Official: Suicide bomber in eastern Afghanistan kills 5

A suicide bomber using a stolen military Humvee targeted an intelligence service base in eastern Afghanistan early Monday, killing at least five personnel, a provincial official said on Monday.

Arif Noori, spokesman for the provincial governor in eastern Ghazni province, said at least 40 intelligence forces were wounded in the attack near Ghazni city, the capital of the province. A number of the wounded are in critical condition, he added.

Noori said the bomber used a stolen military Humvee and targeted the main entrance of the base, detonating his vehicle full of explosives as it had nearly passed the gate.

No one immediately claimed responsibility for the attack, but Taliban are active in Ghazni and have repeatedly claimed attacks in the past.

The attack comes a day after Afghan President Ashraf Ghani and his political rival Abdullah Abdullah signed a power-sharing agreement, two months after both declared themselves the winner of last September's presidential election.

The political deal would see Ghani remain president of the war-torn nation and Abdullah to lead the country's National Reconciliation High Council.

Ghani and Abdullah held parallel inauguration ceremonies in March. They have been locked in a power struggle since then and the discord prompted the Trump administration to announce it would cut $1 billion in assistance to Afghanistan if the two weren't able to work out their differences.

A peace agreement between the U.S. and the Taliban signed Feb. 29 calls for U.S. and NATO troops to leave Afghanistan. It was seen at the time as Afghanistan's best chance at peace following decades of war.

Since then, the U.S. has been trying to get the Taliban and the Afghan government to begin intra-Afghan negotiations, but the political turmoil and personal acrimony between Ghani and Abdullah impeded talks. Negotiations that were to take place in March never happened.

U.S. Secretary of State Mike Pompeo spoke with the two leaders Sunday, saying he was pleased by their willingness to move toward intra-Afghan negotiations but regretted the time lost.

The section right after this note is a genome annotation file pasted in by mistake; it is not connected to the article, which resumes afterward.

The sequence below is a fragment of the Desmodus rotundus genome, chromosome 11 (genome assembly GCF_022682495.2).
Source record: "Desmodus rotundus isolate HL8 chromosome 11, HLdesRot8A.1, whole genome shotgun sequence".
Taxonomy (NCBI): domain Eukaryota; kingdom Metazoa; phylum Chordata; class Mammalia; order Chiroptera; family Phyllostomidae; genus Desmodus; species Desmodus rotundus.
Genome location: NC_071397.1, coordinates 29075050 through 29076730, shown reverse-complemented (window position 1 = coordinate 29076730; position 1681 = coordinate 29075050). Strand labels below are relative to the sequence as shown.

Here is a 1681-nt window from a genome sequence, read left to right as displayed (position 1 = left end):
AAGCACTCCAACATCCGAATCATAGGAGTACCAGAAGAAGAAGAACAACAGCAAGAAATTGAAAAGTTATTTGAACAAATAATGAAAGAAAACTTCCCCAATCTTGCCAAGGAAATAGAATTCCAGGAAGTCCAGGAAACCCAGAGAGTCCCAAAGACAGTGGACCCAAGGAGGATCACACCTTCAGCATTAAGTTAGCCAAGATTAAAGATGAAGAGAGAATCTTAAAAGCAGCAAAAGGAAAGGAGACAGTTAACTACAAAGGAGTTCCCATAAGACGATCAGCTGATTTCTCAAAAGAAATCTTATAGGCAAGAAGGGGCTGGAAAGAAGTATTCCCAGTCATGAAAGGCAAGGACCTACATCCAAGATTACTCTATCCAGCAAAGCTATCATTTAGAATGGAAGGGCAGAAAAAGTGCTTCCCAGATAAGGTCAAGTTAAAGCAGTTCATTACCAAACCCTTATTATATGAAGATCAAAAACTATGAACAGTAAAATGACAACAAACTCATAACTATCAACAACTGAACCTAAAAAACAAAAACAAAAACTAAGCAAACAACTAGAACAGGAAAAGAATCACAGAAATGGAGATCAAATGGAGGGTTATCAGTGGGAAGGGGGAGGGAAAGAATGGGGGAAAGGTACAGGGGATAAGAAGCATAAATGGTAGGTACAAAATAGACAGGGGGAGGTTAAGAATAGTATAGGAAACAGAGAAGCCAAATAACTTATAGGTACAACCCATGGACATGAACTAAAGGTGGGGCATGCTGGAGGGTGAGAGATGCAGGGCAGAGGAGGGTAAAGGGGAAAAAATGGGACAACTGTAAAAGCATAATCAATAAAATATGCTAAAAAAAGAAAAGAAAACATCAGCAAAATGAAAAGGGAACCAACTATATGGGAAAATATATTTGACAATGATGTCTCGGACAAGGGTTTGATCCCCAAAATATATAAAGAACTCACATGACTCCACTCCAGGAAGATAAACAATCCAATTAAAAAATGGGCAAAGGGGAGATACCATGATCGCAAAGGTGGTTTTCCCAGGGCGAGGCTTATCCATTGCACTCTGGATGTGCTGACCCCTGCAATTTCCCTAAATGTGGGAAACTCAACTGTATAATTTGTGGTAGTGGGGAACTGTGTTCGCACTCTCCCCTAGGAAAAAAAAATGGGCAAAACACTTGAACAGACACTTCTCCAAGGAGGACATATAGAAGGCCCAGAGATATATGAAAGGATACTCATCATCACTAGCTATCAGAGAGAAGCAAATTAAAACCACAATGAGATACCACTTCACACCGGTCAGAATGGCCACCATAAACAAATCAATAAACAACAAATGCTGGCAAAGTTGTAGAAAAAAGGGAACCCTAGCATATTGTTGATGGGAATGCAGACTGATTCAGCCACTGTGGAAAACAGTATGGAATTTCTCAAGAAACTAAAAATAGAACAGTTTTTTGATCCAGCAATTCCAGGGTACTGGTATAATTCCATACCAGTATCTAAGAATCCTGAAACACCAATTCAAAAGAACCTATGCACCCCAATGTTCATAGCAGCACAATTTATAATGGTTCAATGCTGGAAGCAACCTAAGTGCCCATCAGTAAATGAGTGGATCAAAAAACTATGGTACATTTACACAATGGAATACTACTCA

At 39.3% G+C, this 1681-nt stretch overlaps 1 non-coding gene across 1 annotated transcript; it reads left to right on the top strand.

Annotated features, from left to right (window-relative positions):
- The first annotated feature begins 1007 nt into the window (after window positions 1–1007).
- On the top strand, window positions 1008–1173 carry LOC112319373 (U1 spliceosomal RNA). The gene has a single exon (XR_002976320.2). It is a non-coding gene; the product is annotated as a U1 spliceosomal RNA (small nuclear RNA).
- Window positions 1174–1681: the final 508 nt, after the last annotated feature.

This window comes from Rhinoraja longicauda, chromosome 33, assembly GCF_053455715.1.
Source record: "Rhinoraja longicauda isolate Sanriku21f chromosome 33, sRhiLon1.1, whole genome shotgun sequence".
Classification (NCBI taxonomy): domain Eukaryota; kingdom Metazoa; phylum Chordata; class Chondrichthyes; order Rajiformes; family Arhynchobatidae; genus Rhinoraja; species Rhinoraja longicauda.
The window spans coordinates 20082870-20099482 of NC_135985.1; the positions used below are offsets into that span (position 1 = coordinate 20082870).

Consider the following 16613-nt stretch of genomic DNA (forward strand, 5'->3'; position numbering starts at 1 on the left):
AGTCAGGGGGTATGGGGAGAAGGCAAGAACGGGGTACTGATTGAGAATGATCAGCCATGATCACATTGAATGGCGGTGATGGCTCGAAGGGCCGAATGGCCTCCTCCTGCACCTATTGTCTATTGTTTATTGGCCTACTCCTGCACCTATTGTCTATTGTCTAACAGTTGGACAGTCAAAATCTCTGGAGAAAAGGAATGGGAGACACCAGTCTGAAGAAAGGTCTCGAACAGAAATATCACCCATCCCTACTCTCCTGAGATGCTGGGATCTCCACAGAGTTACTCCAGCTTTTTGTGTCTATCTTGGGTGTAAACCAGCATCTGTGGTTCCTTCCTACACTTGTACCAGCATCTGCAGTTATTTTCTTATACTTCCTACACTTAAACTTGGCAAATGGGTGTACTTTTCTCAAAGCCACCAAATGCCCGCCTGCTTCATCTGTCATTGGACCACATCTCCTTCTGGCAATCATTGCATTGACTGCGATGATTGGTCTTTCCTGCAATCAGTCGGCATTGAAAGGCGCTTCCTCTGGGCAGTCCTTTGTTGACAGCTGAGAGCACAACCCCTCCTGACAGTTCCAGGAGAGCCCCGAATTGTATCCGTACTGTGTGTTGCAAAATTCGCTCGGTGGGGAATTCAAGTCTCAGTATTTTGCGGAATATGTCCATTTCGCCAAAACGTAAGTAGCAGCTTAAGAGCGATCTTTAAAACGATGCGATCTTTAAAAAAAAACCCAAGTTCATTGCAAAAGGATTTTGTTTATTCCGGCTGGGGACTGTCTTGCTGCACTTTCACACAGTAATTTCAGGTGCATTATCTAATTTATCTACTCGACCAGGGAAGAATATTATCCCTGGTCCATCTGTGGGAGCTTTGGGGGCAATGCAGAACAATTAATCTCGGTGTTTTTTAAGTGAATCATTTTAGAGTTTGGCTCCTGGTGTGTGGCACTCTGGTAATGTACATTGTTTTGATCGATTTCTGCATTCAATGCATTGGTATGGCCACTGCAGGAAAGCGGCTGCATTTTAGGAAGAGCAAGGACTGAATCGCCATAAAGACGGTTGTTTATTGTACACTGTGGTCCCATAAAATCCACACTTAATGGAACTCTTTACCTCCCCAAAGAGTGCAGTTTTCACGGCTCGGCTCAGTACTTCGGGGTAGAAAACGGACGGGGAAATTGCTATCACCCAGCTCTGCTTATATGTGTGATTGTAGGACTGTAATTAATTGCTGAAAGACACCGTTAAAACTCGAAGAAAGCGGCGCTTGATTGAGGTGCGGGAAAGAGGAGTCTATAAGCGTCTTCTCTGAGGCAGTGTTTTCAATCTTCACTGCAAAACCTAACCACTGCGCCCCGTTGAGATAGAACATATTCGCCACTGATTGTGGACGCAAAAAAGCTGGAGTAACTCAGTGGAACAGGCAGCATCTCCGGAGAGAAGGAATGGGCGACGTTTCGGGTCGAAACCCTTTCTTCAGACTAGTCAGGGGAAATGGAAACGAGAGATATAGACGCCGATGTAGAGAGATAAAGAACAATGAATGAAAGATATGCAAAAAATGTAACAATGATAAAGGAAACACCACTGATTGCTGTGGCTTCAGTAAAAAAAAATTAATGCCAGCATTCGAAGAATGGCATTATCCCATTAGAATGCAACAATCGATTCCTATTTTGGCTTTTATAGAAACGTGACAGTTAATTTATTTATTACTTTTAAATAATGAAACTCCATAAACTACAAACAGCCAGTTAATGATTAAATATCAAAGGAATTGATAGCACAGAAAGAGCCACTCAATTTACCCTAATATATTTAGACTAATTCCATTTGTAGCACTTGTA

(This story has not been edited by Business Standard staff and is auto-generated from a syndicated feed.)

Dear Reader,


Business Standard has always strived hard to provide up-to-date information and commentary on developments that are of interest to you and have wider political and economic implications for the country and the world. Your encouragement and constant feedback on how to improve our offering have only made our resolve and commitment to these ideals stronger. Even during these difficult times arising out of Covid-19, we continue to remain committed to keeping you informed and updated with credible news, authoritative views and incisive commentary on topical issues of relevance.

We, however, have a request.

As we battle the economic impact of the pandemic, we need your support even more, so that we can continue to offer you more quality content. Our subscription model has seen an encouraging response from many of you, who have subscribed to our online content. More subscription to our online content can only help us achieve the goals of offering you even better and more relevant content. We believe in free, fair and credible journalism. Your support through more subscriptions can help us practise the journalism to which we are committed.

Support quality journalism and subscribe to Business Standard.

Digital Editor

Business Standard is now on Telegram.
For insightful reports and views on business, markets, politics and other issues, subscribe to our official Telegram channel